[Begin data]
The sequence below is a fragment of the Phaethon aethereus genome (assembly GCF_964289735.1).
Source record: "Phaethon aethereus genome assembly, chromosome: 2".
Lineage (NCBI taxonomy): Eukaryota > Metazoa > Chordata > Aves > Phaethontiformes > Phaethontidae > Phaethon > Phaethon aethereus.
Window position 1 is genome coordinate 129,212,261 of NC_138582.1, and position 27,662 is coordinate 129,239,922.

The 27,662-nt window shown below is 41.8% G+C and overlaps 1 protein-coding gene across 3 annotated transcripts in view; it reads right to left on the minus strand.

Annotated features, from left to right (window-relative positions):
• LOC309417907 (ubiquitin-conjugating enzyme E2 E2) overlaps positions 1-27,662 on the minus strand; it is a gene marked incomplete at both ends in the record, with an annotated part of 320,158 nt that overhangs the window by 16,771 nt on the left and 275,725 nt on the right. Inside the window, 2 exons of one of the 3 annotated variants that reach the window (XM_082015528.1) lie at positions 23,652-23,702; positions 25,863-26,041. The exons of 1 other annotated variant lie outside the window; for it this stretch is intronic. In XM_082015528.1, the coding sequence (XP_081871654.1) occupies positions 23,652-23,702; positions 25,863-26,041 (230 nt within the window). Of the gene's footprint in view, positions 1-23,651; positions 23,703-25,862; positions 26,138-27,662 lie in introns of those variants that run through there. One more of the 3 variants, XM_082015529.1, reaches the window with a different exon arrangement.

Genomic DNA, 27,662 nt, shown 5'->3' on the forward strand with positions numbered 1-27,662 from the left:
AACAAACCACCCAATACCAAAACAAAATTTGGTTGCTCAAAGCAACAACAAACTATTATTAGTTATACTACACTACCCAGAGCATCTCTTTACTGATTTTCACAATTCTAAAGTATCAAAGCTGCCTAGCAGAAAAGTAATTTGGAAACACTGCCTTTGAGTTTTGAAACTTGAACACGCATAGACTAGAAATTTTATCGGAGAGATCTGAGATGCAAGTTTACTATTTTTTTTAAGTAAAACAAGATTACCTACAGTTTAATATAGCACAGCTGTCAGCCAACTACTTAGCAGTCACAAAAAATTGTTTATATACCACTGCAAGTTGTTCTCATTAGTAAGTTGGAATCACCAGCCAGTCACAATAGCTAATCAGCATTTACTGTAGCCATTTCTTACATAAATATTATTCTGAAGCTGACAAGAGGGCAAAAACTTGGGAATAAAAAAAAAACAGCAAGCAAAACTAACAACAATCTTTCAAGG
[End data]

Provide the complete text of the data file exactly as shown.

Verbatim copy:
The sequence below is a fragment of the Phaethon aethereus genome (assembly GCF_964289735.1).
Source record: "Phaethon aethereus genome assembly, chromosome: 2".
Lineage (NCBI taxonomy): Eukaryota > Metazoa > Chordata > Aves > Phaethontiformes > Phaethontidae > Phaethon > Phaethon aethereus.
Window position 1 is genome coordinate 129,212,261 of NC_138582.1, and position 27,662 is coordinate 129,239,922.

The 27,662-nt window shown below is 41.8% G+C and overlaps 1 protein-coding gene across 3 annotated transcripts in view; it reads right to left on the minus strand.

Annotated features, from left to right (window-relative positions):
• LOC309417907 (ubiquitin-conjugating enzyme E2 E2) overlaps positions 1-27,662 on the minus strand; it is a gene marked incomplete at both ends in the record, with an annotated part of 320,158 nt that overhangs the window by 16,771 nt on the left and 275,725 nt on the right. Inside the window, 2 exons of one of the 3 annotated variants that reach the window (XM_082015528.1) lie at positions 23,652-23,702; positions 25,863-26,041. The exons of 1 other annotated variant lie outside the window; for it this stretch is intronic. In XM_082015528.1, the coding sequence (XP_081871654.1) occupies positions 23,652-23,702; positions 25,863-26,041 (230 nt within the window). Of the gene's footprint in view, positions 1-23,651; positions 23,703-25,862; positions 26,138-27,662 lie in introns of those variants that run through there. One more of the 3 variants, XM_082015529.1, reaches the window with a different exon arrangement.

Genomic DNA, 27,662 nt, shown 5'->3' on the forward strand with positions numbered 1-27,662 from the left:
AACAAACCACCCAATACCAAAACAAAATTTGGTTGCTCAAAGCAACAACAAACTATTATTAGTTATACTACACTACCCAGAGCATCTCTTTACTGATTTTCACAATTCTAAAGTATCAAAGCTGCCTAGCAGAAAAGTAATTTGGAAACACTGCCTTTGAGTTTTGAAACTTGAACACGCATAGACTAGAAATTTTATCGGAGAGATCTGAGATGCAAGTTTACTATTTTTTTTAAGTAAAACAAGATTACCTACAGTTTAATATAGCACAGCTGTCAGCCAACTACTTAGCAGTCACAAAAAATTGTTTATATACCACTGCAAGTTGTTCTCATTAGTAAGTTGGAATCACCAGCCAGTCACAATAGCTAATCAGCATTTACTGTAGCCATTTCTTACATAAATATTATTCTGAAGCTGACAAGAGGGCAAAAACTTGGGAATAAAAAAAAAACAGCAAGCAAAACTAACAACAATCTTTCAAGG